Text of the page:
Top 10 Books

Top 10 Jul 26, 2020

I’ve read hundreds of books in my life so far, and I’ve loved many of them for many different reasons - each one of them has added something to my life in some way or another. As a way of introducing myself and giving you a flavour of my reading preferences, here’s a list of my top ten books. Narrowing it down to ten was no easy feat and I can’t guarantee it won’t change again in the future, but here’s where it’s at now (they are in no particular order).

WARNING: Mild spoilers ahead.

Pride and Prejudice by Jane Austen

It may well be a cliché but Pride and Prejudice is absolutely my favourite book of all time. I’ve been an Austen fan since my early teens and this story has always felt like it was the best of the six. The fantastically engaging love story to one side, my main reason for loving this book is Lizzie Bennet. She was written as a strong, sassy, opinionated, confident woman who doesn’t pay attention to what others think of her at a time when none of those things were allowed in a female. Darcy is your classic tortured soul who is easily appreciated as misunderstood and trying too hard. The world created around the two characters was rich and full - each secondary character could have had their own story in their own right (my favourite was Charlotte as she was the perfect juxtaposition to Lizzie, though Lady Catherine comes in a close second with her vindictive one-liners). I’ve revisited this book many times over the years (I own about 6 copies) and each time I find something new to appreciate about it. It’s a book that ticks all the things on my list of perfect fictional lands to escape to: good writing, comedy, a love-conquers-all romance and an inspiring lead character.

Harry Potter and the Half-Blood Prince by J.K. Rowling

Anyone who knows me knows of my very well-evidenced love for all things Harry Potter. I was part of the generation that grew up reading about the bespectacled wizard and his friends fighting off the greatest evil in the land, and I was in the queues at midnight waiting for new book releases as soon I was old enough. I love all of the books with a passion, but the sixth book is my favourite of them all. It was the culmination of a build-up to a new level of darkness and maturity for young readers. The character development for Dumbledore and Draco, in particular, introduced a new level of adult thinking to the series - we realised that the caring “all-knowing" elder was, in fact, fallible and human, and that the school bully was just as scared as everyone else. The concept of Horcruxes was the best part of the story development for me, so this book had to be my favourite for that reason alone; it was such a clever, twisted way of discussing the fear of death in a sort-of non-threatening way for children and teens. It was a very well-rounded propulsion into the exciting conclusion of the story and I love it because I feel it achieved just as much gravitas without the drama of battle to assist it.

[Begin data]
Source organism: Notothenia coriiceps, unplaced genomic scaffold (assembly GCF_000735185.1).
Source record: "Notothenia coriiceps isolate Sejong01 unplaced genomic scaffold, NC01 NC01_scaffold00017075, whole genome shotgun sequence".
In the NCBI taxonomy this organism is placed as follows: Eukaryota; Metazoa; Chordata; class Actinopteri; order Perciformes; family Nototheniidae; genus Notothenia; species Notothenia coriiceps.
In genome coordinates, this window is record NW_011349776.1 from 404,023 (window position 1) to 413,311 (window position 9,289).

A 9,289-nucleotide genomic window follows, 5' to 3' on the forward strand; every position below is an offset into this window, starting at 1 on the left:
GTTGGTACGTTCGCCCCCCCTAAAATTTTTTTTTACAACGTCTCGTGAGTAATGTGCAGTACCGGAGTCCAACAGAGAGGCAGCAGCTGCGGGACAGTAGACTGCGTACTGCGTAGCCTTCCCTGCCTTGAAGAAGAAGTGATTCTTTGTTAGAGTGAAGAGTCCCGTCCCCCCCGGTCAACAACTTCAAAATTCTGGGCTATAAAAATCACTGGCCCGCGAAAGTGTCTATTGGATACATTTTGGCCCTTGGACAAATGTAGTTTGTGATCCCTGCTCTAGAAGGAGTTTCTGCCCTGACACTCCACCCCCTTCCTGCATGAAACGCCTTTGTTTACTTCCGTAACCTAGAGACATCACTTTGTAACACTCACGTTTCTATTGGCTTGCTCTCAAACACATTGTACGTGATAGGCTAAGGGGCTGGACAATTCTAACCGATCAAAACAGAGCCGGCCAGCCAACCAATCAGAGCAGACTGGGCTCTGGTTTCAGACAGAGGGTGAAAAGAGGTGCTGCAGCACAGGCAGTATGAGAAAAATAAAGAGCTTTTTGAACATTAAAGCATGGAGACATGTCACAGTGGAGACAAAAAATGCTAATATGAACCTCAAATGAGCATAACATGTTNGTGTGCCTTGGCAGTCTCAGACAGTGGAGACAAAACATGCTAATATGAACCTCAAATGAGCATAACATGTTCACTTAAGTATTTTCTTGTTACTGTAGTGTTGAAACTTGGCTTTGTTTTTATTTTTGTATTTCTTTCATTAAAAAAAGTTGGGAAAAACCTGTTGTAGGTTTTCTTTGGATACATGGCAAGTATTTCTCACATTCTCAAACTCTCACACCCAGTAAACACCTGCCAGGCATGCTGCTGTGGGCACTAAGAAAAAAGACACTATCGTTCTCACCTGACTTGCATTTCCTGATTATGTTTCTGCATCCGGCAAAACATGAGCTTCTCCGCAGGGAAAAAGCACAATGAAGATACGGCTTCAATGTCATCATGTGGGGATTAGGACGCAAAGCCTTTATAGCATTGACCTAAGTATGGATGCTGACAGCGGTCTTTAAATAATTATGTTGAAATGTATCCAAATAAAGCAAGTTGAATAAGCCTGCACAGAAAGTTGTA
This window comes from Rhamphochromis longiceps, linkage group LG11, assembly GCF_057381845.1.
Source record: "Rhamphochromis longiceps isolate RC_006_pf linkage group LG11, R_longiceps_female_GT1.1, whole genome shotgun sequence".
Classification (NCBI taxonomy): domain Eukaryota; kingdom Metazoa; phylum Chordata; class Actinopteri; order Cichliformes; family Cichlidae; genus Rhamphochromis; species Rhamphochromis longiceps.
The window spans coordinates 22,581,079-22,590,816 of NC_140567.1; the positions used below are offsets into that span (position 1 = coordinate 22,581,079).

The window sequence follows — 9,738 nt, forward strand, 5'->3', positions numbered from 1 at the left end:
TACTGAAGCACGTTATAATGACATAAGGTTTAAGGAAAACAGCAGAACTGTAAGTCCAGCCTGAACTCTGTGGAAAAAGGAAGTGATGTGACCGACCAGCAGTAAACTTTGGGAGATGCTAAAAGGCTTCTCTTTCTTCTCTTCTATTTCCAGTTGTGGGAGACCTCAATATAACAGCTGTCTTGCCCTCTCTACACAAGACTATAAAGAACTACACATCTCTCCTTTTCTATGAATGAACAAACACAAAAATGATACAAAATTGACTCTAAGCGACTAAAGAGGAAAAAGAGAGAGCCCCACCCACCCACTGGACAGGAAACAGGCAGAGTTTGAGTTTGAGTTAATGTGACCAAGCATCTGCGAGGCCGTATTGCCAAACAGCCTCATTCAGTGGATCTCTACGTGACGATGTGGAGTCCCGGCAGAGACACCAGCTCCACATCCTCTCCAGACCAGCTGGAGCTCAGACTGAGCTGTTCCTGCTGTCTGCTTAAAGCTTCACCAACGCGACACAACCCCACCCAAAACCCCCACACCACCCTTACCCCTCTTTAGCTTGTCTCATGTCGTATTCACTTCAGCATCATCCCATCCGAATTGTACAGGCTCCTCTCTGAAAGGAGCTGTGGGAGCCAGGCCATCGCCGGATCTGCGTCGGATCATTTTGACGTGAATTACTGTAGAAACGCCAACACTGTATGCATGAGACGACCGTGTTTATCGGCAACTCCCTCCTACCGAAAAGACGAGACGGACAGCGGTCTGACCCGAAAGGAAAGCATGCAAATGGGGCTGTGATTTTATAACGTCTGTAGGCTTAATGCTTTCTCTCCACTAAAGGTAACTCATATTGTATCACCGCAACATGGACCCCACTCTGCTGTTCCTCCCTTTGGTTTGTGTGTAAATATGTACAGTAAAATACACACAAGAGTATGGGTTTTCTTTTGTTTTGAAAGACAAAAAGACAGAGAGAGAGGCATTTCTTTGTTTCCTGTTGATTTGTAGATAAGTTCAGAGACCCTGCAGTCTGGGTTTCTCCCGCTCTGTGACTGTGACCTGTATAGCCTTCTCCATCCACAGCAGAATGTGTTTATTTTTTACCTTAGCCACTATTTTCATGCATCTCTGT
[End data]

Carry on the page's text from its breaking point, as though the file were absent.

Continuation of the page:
Matilda by Roald Dahl

Everyone should have a favourite Roald Dahl book - I truly believe that a child who has not experienced Roald Dahl and his wonderful books has not experienced a full childhood. I could write a whole blog post about how I feel about all of his stories, they were a big part of growing up for me, but the same one always really sticks out for me. Naturally, I gravitated towards the story of a girl who feels a bit out of step with the world and finds comfort between the pages of her favourite books - it’s how I feel about my own life a lot of the time. Matilda was a charmingly precocious character with a real backbone, who stood tall in the face of so much challenge and adversity - what child wouldn’t be inspired by such a character.

The Chimp Paradox by Dr Steve Peters

I studied Psychology at secondary school, so the model offered in this book is not a new concept to me, but there was something about the way that it was packaged by this author that made it all feel more accessible and applicable to my actual life than anything I read in school. The idea of referring to the ego as a Chimp was something that I instantly connected to when reading the book and helped me to process some of my behaviours differently - it provided a way for me to “humanise” my anxiety and approach it from a new perspective. The science is well-researched but not over-complicated, so anyone can pick this up (regardless of how much psychology they understand beforehand) and get something valuable from it.

Elsewhere by Gabrielle Zevin

I read this book when I just a year or two older than the main character in the book, and it has held a special place in my heart since then. The idea of exploring the afterlife from an adolescent perspective isn’t a new one, but this particular version of it is explored with the right mix of gravity and humour. The subject matter is serious - a 15-year-old dies in a hit-and-run accident and ages backwards in the afterlife until she is reborn - and the author did a wonderful job of retaining the weight without scaring her younger audience; she has a very clever way of leaving you feeling like you’ve read something meaningful without putting in any real conscious thought. The secondary characters were as engaging as the lead and made Elsewhere feel like a well-defined, complete world that was incredibly easy to slip in to from beginning to end. I’ve revisited the world a few times since my first read and I enjoy it just as much each time.

Quiet by Susan Cain